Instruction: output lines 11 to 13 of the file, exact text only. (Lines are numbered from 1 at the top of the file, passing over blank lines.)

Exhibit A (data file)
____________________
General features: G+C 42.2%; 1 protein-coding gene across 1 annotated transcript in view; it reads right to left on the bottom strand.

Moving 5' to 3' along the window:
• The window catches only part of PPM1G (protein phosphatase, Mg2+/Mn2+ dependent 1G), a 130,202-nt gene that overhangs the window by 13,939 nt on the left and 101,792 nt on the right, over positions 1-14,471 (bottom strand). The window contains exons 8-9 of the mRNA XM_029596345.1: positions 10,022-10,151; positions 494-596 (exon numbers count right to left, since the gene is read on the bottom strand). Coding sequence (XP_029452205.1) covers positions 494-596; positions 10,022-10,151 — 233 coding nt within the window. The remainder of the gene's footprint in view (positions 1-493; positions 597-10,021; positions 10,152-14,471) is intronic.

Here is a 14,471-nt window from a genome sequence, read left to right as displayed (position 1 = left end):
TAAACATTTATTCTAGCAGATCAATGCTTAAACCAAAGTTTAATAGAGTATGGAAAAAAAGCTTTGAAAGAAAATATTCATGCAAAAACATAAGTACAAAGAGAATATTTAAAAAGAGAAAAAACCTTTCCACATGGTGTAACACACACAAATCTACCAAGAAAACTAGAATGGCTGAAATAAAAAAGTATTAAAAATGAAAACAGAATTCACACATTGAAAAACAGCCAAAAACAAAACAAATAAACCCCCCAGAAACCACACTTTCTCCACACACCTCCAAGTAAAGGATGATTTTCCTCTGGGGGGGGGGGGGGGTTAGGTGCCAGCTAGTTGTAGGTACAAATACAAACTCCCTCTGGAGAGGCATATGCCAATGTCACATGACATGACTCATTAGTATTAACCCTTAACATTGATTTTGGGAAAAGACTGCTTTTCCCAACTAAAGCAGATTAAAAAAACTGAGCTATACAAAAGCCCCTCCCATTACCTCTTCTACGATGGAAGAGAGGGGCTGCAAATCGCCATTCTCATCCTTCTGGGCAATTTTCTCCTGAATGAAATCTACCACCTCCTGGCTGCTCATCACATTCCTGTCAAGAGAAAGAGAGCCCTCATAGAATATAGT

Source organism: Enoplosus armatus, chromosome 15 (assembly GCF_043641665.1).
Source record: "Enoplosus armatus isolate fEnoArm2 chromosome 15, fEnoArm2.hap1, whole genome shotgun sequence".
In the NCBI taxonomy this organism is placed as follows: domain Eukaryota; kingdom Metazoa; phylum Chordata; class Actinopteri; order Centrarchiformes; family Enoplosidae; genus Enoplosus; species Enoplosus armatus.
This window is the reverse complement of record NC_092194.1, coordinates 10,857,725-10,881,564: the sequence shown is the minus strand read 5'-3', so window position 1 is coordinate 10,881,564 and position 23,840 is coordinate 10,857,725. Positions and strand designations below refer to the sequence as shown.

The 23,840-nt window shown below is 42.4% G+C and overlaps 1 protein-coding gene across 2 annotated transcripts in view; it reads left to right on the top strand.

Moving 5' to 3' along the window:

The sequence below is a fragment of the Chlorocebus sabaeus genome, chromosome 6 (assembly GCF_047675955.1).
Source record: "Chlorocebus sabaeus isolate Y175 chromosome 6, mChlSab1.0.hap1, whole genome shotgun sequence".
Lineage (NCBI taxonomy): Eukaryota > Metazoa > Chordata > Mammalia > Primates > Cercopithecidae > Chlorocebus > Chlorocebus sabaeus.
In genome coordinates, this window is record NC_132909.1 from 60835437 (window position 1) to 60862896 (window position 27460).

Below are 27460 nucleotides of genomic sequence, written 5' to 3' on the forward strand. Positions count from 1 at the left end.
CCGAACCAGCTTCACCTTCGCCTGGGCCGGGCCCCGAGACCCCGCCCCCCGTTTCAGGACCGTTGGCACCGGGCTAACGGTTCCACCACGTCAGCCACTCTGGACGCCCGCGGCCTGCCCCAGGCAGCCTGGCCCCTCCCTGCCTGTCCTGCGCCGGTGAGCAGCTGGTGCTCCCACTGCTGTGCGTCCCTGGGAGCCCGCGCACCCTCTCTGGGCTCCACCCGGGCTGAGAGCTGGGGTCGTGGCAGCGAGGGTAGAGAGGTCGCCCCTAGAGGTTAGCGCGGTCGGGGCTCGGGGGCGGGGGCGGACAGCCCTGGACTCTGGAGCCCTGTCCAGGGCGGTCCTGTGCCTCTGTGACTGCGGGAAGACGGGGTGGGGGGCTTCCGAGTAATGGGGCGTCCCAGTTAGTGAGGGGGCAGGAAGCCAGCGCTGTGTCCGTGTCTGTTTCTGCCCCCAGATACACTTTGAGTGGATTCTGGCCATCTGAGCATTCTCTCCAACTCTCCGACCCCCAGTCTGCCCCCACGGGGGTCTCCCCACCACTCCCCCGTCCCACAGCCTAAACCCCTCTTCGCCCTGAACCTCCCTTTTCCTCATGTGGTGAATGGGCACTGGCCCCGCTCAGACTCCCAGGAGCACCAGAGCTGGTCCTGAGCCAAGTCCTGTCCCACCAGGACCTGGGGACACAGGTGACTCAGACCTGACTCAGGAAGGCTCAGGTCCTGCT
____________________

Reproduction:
Moving 5' to 3' along the window:

The sequence below is a fragment of the Chlorocebus sabaeus genome, chromosome 6 (assembly GCF_047675955.1).
Source record: "Chlorocebus sabaeus isolate Y175 chromosome 6, mChlSab1.0.hap1, whole genome shotgun sequence".